2023 health, dental, small-group insurance plan rates announced

By Tim Mastro
Posted 9/28/22

Rates for regulated 2023 health, dental and small-group insurance plans were announced last week, following in-depth reviews by independent actuaries and the Office of Value Based Health Care …

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2023 health, dental, small-group insurance plan rates announced


Rates for regulated 2023 health, dental and small-group insurance plans were announced last week, following in-depth reviews by independent actuaries and the Office of Value Based Health Care Delivery.

While premiums are rising steeply nationwide, the extension of consumer-friendly subsidies through the Inflation Reduction Act, coupled with Delaware’s strong 2022 enrollment and 2023 Health Insurance Marketplace expansion, will limit consumer impact locally, insurance commissioner Trinidad Navarro said.

“This year, Delaware consumers have more carriers and plans to choose from than ever before, so they can find an affordable plan that meets their needs. We remain optimistic that this increased competition will lead to lower rates and higher care quality over time,” Mr. Navarro said.

“Delawareans are facing rising costs in nearly every area of life and making difficult sacrifices to afford necessities — but let me be clear, no matter the financial cost, we cannot afford to sacrifice our health. We will continue to work to ensure that coverage is affordable and accessible to all residents.”

Two new health insurers will be joining the marketplace for 2023. Before tax credits and subsidies, base rates for 21-year-old non-tobacco users range from $315-$505 across nine Aetna CVS Health plan options and from $283-$402 with AmeriHealth Caritas, across four plan options.

Returning Affordable Care Act issuer Highmark Blue Cross Blue Shield of Delaware will be increasing rates 5.5% on average, with base rates for 17 plan options ranging from $249-$618, including a catastrophic plan option. In the last few years, Highmark’s average rates have risen roughly 10%, despite this needed increase.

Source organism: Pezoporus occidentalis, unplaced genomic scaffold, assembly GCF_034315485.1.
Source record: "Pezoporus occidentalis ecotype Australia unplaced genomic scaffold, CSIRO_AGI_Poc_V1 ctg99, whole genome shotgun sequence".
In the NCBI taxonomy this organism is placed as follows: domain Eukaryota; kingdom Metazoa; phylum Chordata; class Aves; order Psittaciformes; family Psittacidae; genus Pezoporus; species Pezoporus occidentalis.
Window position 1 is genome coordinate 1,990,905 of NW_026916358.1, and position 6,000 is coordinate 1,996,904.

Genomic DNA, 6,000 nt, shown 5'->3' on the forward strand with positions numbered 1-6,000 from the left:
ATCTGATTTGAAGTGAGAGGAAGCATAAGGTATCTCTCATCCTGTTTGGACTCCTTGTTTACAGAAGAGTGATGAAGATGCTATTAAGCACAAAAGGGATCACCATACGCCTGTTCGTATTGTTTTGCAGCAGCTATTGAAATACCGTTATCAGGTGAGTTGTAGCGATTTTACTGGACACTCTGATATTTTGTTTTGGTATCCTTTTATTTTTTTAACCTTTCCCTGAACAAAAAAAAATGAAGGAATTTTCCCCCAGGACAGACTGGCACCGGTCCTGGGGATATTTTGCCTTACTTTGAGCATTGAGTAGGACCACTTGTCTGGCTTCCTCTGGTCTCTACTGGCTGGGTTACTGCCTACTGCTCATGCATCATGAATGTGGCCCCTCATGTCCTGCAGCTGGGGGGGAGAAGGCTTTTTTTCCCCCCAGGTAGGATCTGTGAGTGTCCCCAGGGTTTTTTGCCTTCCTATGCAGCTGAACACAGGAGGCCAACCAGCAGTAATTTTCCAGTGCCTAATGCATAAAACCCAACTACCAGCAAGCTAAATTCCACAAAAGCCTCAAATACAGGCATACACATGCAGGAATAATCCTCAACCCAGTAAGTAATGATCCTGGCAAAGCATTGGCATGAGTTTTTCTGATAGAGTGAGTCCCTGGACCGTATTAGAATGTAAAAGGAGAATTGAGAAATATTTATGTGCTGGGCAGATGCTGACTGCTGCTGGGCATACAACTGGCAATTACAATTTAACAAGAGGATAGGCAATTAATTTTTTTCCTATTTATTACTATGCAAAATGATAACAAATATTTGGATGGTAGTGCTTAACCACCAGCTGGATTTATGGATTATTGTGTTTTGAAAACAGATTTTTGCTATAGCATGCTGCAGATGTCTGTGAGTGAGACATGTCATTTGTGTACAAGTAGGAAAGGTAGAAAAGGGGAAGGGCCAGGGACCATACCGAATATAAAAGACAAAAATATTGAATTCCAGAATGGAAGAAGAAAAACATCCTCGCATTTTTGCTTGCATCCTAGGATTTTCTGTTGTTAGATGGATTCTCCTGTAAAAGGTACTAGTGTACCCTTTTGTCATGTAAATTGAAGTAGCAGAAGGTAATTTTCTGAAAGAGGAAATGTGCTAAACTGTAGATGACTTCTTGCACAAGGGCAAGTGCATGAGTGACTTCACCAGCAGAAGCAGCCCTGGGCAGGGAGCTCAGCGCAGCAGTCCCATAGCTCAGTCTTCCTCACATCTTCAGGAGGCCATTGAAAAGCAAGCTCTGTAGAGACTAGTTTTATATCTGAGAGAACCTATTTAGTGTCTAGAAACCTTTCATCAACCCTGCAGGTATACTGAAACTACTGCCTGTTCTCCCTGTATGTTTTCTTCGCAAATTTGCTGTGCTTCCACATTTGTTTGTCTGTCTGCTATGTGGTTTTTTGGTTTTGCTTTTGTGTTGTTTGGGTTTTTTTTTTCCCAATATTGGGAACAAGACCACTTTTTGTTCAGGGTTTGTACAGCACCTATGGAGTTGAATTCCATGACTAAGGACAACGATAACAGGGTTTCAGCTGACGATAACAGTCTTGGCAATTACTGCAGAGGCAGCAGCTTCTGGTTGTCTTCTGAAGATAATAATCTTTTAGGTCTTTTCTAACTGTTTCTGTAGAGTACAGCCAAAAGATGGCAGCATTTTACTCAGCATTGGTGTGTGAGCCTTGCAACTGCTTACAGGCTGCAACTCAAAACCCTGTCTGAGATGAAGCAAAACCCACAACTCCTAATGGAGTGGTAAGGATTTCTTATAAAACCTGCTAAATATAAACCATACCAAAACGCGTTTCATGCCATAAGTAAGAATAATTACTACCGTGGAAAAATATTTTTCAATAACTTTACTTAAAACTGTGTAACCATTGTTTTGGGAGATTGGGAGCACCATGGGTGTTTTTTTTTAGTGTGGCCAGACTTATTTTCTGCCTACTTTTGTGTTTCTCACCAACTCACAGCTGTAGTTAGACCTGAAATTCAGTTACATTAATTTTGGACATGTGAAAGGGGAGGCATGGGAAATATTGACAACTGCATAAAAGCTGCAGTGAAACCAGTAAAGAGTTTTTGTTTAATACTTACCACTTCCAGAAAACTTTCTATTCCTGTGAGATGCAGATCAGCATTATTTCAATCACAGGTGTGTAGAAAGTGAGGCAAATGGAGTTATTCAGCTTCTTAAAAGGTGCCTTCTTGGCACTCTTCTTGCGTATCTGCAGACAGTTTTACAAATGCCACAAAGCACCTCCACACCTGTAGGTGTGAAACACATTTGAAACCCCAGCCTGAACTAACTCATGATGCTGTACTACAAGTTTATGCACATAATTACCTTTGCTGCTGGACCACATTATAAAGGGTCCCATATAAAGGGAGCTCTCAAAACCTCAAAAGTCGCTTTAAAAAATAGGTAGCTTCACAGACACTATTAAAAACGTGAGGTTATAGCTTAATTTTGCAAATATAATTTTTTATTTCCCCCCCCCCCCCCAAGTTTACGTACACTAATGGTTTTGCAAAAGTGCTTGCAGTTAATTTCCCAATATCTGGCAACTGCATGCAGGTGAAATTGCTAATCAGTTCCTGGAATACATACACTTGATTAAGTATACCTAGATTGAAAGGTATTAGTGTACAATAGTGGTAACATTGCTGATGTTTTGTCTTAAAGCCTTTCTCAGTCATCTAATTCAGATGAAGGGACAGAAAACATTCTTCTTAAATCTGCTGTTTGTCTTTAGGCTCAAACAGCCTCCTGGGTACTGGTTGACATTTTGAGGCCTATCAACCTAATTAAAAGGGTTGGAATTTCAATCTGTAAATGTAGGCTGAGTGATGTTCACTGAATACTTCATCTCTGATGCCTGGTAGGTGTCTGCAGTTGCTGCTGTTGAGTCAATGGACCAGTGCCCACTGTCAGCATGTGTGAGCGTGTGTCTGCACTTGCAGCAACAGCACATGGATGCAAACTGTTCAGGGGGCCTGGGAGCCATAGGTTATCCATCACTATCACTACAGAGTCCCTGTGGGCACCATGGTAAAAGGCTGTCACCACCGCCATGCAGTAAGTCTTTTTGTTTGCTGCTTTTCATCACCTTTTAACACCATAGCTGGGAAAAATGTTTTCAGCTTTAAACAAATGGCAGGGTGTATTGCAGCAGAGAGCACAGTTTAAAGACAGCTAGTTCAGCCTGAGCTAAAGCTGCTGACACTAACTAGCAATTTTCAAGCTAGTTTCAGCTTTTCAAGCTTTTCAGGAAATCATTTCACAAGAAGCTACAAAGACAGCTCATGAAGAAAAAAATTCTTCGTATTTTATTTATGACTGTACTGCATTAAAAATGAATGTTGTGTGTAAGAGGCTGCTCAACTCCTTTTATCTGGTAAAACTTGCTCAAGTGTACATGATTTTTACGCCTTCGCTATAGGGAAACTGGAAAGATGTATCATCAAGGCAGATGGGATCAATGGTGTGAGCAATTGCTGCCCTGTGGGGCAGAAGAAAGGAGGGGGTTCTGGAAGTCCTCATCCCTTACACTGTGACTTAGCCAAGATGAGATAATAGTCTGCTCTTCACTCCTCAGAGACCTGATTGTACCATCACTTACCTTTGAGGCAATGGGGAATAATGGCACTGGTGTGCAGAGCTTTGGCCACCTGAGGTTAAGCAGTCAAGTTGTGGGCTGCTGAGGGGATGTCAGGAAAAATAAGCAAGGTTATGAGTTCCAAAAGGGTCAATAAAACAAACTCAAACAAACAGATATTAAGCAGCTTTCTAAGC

Plans on the marketplace are spread among metal-level categories — bronze, silver, gold, platinum and catastrophic. The plans are based on how enrollees choose to split the costs of care with their insurance companies.

Mr. Navarro said in a statement that he urges residents to be informed and shop for the best plan for both their needs and their budget.

Thirty plans are available to Delawareans for the 2023 plan year, and local navigators are available to assist in choosing the right one. Open enrollment takes place Nov. 1-Jan. 15, 2023.

Insurers are requesting increases nationally due to inflation, increasing costs of care and rising drug prices, Mr. Navarro’s office said. In Delaware, both state and federal legislation contributed to the long-awaited carrier expansion and final rates.

“It’s no coincidence that Delaware was able to expand the number of carrier options on the Health Insurance Marketplace in the same year that laws limiting hospital price growth to appropriate, inflation-conscious levels became enforceable,” Mr. Navarro said.

“The hospital price growth law, for the first time in our state’s history, gave insurers leverage to negotiate lower costs for consumers while still ensuring that hardworking healthcare providers receive their fair share. We’re grateful to have worked with legislators and the Primary Care Reform Collaborative to put cost containment guardrails in place to curtail rising consumer expenses, encourage carrier expansion, and ensure the effectiveness of every dollar spent.”

With little financial limitations around hospital costs, private insurance plans pay the price, which is, on average, 224% more than Medicare plans, according to the RAND Corp.

During the rate-filing process, questions also remained about the expiration of American Rescue Plan Act subsidies, which the department lobbied Delaware’s congressional delegation to extend. These subsidies lowered consumer costs significantly and contributed to the state’s largest-ever Affordable Care Act enrollment, a year-over-year increase of 26.8%.

Had these benefits expired, healthy consumers who were influenced to acquire coverage through the enhanced discounts may have left the marketplace, shrinking the risk pool and unbalancing rates. On Aug. 16, President Joe Biden signed the Inflation Reduction Act into law, extending subsidies into 2025.

Aside from potential enrollment increases due to the carrier expansion, future participation growth may come from Medicaid unwinding and income-eligibility reviews. National efforts are underway to ensure smooth, affordable transitions to marketplace coverage for those eligible.

Delta Dental will reduce both Affordable Care Act and non-marketplace rates by an average of 4%, and Dominion Dental will increase Affordable Care Act premiums by 2.2%. Metropolitan Life Insurance Co.’s small-group non-marketplace dental plan rates will remain at their current levels.

Returning off-market small-group plans from Highmark will increase an average 2.4%, Optimum Choice plans will rise by 2.7%, and United Healthcare small-group rates will increase by 2.8%. Aetna Health’s small-group plans will increase 7.6%, and Aetna Life rates will increase 5.1%, after an initial increase request of 8.8% was reduced. Aetna Health’s nine off-marketplace individual plan rates will remain at their current levels.

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